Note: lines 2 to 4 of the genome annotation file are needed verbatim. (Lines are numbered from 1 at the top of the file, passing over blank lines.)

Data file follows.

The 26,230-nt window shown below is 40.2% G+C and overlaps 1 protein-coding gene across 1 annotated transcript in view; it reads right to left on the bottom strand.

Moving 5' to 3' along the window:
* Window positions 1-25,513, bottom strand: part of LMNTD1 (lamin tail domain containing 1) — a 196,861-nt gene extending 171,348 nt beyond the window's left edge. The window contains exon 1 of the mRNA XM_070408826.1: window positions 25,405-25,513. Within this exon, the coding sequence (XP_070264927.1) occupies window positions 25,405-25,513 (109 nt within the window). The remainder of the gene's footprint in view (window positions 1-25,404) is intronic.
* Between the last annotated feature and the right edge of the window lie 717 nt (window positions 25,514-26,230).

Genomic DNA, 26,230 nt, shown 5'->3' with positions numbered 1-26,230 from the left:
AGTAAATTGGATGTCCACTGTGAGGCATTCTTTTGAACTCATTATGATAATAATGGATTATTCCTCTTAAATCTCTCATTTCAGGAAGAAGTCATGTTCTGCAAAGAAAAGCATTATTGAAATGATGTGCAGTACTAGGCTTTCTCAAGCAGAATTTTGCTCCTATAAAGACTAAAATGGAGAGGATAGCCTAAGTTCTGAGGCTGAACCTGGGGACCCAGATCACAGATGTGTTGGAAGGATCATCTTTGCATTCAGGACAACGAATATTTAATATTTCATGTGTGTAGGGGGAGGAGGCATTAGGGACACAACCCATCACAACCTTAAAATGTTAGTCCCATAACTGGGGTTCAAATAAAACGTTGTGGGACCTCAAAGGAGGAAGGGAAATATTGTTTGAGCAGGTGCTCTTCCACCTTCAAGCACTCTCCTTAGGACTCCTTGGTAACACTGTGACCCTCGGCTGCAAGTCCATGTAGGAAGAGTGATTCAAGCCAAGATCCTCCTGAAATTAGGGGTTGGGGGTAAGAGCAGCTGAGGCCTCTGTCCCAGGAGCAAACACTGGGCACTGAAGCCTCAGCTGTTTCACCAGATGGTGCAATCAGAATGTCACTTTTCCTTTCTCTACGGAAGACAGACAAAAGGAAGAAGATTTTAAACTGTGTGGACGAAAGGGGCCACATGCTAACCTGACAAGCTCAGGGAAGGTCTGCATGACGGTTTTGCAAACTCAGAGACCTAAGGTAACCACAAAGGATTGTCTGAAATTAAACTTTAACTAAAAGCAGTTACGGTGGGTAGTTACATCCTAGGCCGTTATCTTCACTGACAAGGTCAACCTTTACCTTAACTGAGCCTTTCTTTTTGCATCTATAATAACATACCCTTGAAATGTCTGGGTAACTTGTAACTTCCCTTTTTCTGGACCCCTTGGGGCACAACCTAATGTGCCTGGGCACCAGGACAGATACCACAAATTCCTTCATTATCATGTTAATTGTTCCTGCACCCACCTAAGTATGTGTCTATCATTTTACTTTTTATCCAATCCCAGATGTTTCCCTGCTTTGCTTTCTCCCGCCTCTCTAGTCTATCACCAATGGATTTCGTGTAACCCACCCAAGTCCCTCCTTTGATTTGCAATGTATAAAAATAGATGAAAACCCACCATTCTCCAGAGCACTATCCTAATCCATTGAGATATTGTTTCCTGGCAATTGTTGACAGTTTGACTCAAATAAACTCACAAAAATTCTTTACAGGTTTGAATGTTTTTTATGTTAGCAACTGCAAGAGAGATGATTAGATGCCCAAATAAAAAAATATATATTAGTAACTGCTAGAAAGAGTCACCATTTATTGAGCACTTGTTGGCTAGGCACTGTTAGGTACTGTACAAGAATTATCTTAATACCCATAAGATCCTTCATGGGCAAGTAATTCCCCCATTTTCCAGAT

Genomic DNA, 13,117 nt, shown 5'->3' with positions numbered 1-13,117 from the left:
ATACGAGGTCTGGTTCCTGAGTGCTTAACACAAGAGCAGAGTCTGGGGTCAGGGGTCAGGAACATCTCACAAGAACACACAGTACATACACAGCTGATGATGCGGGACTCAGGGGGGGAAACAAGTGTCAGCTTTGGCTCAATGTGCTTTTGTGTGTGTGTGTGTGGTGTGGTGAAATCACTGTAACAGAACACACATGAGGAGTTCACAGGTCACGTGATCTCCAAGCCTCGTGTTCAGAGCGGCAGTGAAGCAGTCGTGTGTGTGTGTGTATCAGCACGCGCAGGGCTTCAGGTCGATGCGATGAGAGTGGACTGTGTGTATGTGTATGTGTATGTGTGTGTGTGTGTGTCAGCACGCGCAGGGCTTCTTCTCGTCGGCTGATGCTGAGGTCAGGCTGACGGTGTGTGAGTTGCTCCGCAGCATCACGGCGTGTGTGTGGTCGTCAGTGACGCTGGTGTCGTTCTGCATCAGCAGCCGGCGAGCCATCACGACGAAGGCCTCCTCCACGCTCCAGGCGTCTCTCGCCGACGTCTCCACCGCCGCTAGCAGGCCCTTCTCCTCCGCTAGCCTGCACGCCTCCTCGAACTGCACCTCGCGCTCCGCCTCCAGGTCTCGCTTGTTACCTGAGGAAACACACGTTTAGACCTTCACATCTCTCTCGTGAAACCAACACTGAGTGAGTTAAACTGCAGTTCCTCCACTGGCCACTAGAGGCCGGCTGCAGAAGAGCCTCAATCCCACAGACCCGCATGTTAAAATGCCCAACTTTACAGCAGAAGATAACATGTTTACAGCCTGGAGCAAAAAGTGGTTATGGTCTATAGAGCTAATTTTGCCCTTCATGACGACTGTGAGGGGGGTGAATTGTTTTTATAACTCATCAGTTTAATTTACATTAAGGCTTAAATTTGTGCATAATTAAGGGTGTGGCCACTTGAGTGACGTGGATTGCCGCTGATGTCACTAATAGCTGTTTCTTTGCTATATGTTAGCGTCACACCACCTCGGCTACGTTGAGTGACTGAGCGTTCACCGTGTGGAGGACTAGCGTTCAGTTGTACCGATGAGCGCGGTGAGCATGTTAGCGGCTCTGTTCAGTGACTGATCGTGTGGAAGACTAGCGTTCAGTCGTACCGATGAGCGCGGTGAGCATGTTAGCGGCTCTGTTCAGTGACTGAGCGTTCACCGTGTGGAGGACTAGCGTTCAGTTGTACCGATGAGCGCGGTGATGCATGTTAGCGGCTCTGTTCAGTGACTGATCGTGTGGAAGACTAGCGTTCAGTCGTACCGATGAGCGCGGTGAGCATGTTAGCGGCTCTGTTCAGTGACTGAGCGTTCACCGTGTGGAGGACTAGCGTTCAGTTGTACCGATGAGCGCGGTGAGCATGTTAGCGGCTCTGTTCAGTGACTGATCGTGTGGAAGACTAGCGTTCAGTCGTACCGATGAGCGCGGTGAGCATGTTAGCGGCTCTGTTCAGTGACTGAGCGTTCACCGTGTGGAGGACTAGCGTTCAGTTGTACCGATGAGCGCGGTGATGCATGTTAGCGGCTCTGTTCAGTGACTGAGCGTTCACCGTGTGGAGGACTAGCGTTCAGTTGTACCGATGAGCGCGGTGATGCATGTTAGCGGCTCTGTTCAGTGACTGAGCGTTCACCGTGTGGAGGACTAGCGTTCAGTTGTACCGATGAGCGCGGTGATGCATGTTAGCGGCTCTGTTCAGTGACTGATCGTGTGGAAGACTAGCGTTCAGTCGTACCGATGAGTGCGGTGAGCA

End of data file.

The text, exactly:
Moving 5' to 3' along the window:
* Window positions 1-25,513, bottom strand: part of LMNTD1 (lamin tail domain containing 1) — a 196,861-nt gene extending 171,348 nt beyond the window's left edge. The window contains exon 1 of the mRNA XM_070408826.1: window positions 25,405-25,513. Within this exon, the coding sequence (XP_070264927.1) occupies window positions 25,405-25,513 (109 nt within the window). The remainder of the gene's footprint in view (window positions 1-25,404) is intronic.
* Between the last annotated feature and the right edge of the window lie 717 nt (window positions 25,514-26,230).